Contingency plans are being drawn up by the government to import crude oil from Saudi Arabia and Oman after sanctions were imposed by the United States on Iran.
At present, Iran is the main supplier and its crude oil is refined at the state owned Ceylon Petroleum Corporation's Sapugaskanda refinery.
A top government petroleum administrator said Sri Lanka was exploring the possibility of increasing crude oil purchases from Saudi Arabia and Oman as a contingency measure in the wake of the US sanctions on oil imports from Iran.
With the imposition of economic sanctions on Iran by the US, countries like Sri Lanka which import oil from Iran, have been given six months to make alternative arrangements. This was conveyed to Sri Lanka’s External Affairs Ministry by the US administration. In terms of this, Sri Lanka will not be affected in importing oil from Iran for at least the next six months, Petroleum Industries Minister Susil Premajayantha said. He said he would hold talks with the Omani Oil Minister who will be in Sri Lanka next week on the possibility of purchasing crude oil from that country.
The government is holding discussions with Aramco officials to bring down more fuel cargos from that country to meet Sri Lanka’s crude oil requirement if Sri Lanka was compelled to halt crude oil imports from Iran, he said.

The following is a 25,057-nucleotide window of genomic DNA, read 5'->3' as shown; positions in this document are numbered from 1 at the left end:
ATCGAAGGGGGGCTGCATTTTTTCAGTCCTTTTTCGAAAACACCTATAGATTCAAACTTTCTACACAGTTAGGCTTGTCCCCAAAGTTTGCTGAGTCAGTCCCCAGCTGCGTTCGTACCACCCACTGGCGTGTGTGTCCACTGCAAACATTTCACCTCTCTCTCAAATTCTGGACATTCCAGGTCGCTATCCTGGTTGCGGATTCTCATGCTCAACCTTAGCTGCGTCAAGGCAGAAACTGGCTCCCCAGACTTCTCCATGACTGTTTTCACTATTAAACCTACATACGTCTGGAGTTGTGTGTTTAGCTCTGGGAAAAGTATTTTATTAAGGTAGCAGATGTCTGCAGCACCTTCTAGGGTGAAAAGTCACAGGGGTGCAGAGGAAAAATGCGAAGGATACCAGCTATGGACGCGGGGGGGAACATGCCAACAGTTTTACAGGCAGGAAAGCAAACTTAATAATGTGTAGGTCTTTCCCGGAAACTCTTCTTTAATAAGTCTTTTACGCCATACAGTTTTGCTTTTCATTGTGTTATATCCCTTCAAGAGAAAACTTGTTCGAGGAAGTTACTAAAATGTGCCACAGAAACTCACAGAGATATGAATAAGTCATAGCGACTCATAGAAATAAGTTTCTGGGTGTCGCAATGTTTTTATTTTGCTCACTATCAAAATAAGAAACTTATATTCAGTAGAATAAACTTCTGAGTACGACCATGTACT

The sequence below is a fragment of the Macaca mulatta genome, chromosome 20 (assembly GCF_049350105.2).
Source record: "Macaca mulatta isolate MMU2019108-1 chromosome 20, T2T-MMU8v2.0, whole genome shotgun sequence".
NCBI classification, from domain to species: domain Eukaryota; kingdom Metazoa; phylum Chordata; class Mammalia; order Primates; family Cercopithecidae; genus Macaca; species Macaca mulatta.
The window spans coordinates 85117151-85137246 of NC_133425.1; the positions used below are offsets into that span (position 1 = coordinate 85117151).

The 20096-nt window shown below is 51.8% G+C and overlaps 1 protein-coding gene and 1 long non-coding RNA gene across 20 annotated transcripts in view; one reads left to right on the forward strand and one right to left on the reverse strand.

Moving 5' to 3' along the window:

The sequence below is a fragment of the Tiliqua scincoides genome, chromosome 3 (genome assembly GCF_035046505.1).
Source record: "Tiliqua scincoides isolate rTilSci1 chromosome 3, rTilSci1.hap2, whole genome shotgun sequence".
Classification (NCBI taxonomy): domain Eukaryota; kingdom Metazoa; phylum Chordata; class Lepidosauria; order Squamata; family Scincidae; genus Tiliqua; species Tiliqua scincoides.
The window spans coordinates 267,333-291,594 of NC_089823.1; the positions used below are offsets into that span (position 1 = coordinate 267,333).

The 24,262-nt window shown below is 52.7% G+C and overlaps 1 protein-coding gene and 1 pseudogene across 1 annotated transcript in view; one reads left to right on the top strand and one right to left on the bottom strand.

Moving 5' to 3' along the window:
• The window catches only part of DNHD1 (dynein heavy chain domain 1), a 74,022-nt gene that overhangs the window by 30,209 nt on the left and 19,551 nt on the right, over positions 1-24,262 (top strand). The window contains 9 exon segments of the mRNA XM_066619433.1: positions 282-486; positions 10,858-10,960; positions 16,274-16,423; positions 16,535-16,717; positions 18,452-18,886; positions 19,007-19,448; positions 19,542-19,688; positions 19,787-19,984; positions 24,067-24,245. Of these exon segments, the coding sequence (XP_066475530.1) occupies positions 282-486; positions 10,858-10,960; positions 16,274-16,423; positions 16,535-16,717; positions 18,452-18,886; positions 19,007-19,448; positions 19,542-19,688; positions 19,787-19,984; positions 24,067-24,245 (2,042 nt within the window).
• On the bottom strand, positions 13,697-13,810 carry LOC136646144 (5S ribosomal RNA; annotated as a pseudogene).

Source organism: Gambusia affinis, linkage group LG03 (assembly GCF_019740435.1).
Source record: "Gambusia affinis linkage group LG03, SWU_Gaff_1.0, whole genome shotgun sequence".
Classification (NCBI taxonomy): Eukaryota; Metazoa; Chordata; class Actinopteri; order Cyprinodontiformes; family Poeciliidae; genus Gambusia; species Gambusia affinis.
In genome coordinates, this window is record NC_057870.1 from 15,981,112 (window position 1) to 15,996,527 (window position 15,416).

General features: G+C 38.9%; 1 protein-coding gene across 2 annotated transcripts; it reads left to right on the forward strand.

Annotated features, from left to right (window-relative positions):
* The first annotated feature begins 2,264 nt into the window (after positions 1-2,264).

U.S. sanctions do not ban purchases of Iranian crude, but they pose obstacles for foreign banks to pay Iran the hard currency that makes up around 50 % of the Iranian government’s total revenue.
Under this set up Iran has no option other than halting its crude oil exports pushing countries like Sri Lanka into difficulty as it depends on Iranian crude oil for its Sapugaskanda oil refinery, a senior Finance Ministry official said.“Therefore, a channel needs to be opened with the US to ensure payment for the oil through some source,” he said.
He pointed out that Sri Lanka would have to pay the penalty for depending so much on Iran for the country's crude oil requirement.
While Iranian crude oil is not the cheapest in the market, Iranians impose a massive premium as much as US$ 2 a barrel on their sale price when the normal premium is about as US$ 0.50 cts a barrel, he said.
“The benefit given to CPC on credit terms is taken away by the high premium imposed at the time of delivery. Apart from the negative financial implications of Iranian crude sale terms, buying so much of Sri Lankan crude oil requirements from Iran will exert certain strategic implications under the US sanctions against that country," the official said.
Meanwhile, the CPC is in a dire financial crisis. It owes Rs. 110 billion to Iran; Rs. 50 billion to finished product suppliers; and Rs. 40 billion to commercial banks including hedging losses.
While significant loans have been also taken from EXIM Bank, AAB and India, payments are also due to the Treasury on account of PAL, custom duties etc, making a grand total of more than Rs. 200 billion, the official revealed.
The Iranian offer to expand the Sapugaskanda oil refinery, from 50,000 barrels a day to 100,000 is apparently dead because of Iran’s insistence that Sri Lanka put up US $500 million of its share of the cost up front and the Treasury not ready to commit such a vast sum at once, Finance Ministry sources said.
With an Iranian offer to upgrade the ageing Sapugaskanda oil refinery, completed by an Italian firm in the late sixties, failing to click, China is now likely to fill the void by pumping in the required external financing to the tune of US$ 1.5 billion.
The total cost of the project is US$ 2 billion.